Do you need an expensive MacBook to color movies? This Spider-Man: Across the Spider-Verse colorist says no

Spider-Man: Across the Spider-Verse
(Image credit: Sony)

Spider-Man: Across the Spider-Verse is one of the most visually interesting and striking movies I’ve seen in the last few years. Its predecessor, Spider-Man: Into the Spider-Verse, is just as appealing, thanks to the talents of hundreds of animators, writers, composers, actors, and colorists. 

Recently, iMore had the chance to talk to Natasha Leonnet, a Hollywood colorist who has worked on both Spider-Verse movies, Back to Black, Cocaine Bear, Billie Eilish: Happier Than Ever, and Mulan in the last few years alone. 

A colorist is responsible for grading and adjusting color in a film to help it keep a distinct and consistent visual identity. They work with advanced ‘panels’, control surfaces smothered with a litany of buttons and dials that correspond to a plethora of different options in extremely specialist software, which pair up with top-notch, incredibly color-accurate screens and projectors to make sure every frame in a movie feels consistent. Leonnet revealed to us that you don’t necessarily need a super beefy Mac to become a colorist — but you do need an excellent screen. 

Could one become a colorist with just a Mac or an iPad? 

Spider-Man: Across the Spider-Verse

(Image credit: Sony)

“The question is not which device they are using to color correct, but how precisely their viewing device and environment are calibrated.” Leonnet uses the DaVinci Resolve Advanced Panel v1. Blackmagic Design, who created DaVinci Resolve, is also working on a high-end spatial camera to create videos for Apple Vision Pro so Apple support is baked into many of these devices and software. However, Leonnet works from a Linux machine, with a beefy Nvidia RTX A6000, a special graphics card estimated to be worth thousands of dollars. She also uses a Christis E3LH Dolby Vision Cinema Projector to accurately project all those colors to a scale she can pinpoint and refine. Though a colorist will see the most value out of their panels and viewing device, good hardware will of course help.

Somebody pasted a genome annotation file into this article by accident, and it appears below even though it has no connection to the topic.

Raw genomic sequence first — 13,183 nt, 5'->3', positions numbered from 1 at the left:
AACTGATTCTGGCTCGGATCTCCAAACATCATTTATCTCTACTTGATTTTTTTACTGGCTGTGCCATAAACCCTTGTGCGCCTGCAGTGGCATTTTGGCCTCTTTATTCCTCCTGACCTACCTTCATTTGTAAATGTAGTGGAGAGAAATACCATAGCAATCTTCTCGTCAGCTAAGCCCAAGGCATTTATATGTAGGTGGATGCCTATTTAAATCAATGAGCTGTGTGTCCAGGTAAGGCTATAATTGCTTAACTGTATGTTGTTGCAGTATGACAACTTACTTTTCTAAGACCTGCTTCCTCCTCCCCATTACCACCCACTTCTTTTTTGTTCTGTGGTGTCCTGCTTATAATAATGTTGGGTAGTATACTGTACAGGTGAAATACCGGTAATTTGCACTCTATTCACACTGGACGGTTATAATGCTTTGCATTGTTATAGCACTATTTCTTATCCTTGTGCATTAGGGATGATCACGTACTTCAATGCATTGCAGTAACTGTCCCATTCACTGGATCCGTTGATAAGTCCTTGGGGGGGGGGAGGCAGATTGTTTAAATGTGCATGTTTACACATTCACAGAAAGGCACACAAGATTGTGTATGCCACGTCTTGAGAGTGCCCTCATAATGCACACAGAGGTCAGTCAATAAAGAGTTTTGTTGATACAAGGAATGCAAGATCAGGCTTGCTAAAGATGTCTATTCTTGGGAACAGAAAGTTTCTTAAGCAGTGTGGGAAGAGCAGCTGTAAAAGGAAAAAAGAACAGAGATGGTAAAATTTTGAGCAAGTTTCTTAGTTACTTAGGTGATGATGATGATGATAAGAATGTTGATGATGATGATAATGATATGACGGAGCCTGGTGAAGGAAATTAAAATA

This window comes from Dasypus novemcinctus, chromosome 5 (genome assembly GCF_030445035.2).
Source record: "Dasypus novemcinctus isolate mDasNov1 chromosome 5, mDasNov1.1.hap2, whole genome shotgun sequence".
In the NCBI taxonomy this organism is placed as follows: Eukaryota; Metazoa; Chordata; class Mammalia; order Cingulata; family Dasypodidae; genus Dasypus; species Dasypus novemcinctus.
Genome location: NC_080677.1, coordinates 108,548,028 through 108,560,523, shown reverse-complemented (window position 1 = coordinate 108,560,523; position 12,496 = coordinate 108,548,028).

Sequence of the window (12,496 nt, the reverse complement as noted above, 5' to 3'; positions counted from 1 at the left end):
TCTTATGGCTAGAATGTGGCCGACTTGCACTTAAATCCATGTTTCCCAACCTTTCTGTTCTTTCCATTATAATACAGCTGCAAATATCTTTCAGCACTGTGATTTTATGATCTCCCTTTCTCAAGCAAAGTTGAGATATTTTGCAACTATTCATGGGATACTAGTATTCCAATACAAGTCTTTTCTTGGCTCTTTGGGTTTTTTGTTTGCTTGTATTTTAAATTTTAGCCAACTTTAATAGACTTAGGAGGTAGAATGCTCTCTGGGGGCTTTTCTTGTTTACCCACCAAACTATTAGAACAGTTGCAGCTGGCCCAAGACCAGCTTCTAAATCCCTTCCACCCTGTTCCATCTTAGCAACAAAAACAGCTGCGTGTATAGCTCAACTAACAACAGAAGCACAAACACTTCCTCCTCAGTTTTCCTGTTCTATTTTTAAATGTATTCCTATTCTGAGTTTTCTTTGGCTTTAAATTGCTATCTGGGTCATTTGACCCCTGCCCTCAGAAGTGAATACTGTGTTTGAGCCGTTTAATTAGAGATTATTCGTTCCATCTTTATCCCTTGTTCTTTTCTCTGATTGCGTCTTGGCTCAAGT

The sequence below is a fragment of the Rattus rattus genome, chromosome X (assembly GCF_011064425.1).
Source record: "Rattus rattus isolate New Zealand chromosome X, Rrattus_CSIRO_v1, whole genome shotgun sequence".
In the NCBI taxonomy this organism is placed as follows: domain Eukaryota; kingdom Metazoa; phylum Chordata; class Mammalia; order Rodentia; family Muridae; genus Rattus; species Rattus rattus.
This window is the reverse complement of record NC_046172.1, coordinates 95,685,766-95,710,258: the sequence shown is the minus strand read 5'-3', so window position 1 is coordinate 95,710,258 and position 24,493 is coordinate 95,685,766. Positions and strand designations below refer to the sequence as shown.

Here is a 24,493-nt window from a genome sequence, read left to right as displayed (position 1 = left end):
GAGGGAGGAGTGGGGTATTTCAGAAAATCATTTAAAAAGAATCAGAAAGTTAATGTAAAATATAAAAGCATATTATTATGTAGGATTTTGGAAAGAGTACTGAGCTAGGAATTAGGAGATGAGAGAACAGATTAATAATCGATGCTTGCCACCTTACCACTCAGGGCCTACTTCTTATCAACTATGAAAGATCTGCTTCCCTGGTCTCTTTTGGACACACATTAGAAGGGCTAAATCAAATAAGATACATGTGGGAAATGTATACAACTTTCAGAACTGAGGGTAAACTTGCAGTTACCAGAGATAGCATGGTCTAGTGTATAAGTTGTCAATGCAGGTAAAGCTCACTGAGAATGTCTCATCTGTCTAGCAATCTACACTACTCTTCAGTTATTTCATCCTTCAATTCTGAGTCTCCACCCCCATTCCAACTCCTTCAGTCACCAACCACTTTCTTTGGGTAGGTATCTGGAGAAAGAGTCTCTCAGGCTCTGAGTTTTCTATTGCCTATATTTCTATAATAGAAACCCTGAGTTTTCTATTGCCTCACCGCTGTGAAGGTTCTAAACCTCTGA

A nice Mac won’t help you become a colorist on its own but Apple’s iconic screens are of such high quality that you can really see the work colorists do. Take the most recent iPad Pro for instance. Thanks to its revolutionary OLED screen with new dual layering technology, colors are sharp and super vibrant, and the brightness bump means you can even watch it in a light environment and see all of the work put into films. 

Why you should watch Spider-Man: Across the SpiderVerse on an Apple device

If you want to get more out of the best Macs and best iPads, and you love watching movies, you should try to watch both live-action films and animations. Live-action films, due to using real actors, tend to be a bit more grounded and real whereas animation can get more creative freedom with the way it plays with color. From her time working on the Spider-Verse movies, Leonnet told me “I have learned that color is an even more powerful tool to elicit emotions than even I thought possible”

You can watch both Spider-Man: Into the Spider-Verse and Spider-Man: Across the Spider-Verse with Apple TV right now and these are films you will want to buy as they only get better on every rewatch. 

James Bentley

James is a staff writer and general Jack of all trades at iMore. With news, features, reviews, and guides under his belt, he has always liked Apple for its unique branding and distinctive style. Originally buying a Macbook for music and video production, he has since gone on to join the Apple ecosystem with as many devices as he can fit on his person. 

With a degree in Law and Media and being a little too young to move onto the next step of his law career, James started writing from his bedroom about games, movies, tech, and anything else he could think of. Within months, this turned into a fully-fledged career as a freelance journalist. Before joining iMore, he was a staff writer at Gfinity and saw himself published at sites like TechRadar, NME, and Eurogamer. 

As his extensive portfolio implies, James was predominantly a games journalist before joining iMore and brings with him a unique perspective on Apple itself. When not working, he is trying to catch up with the movies and albums of the year, as well as finally finishing the Yakuza series. If you like Midwest emo music or pretentious indie games that will make you cry, he’ll talk your ear off.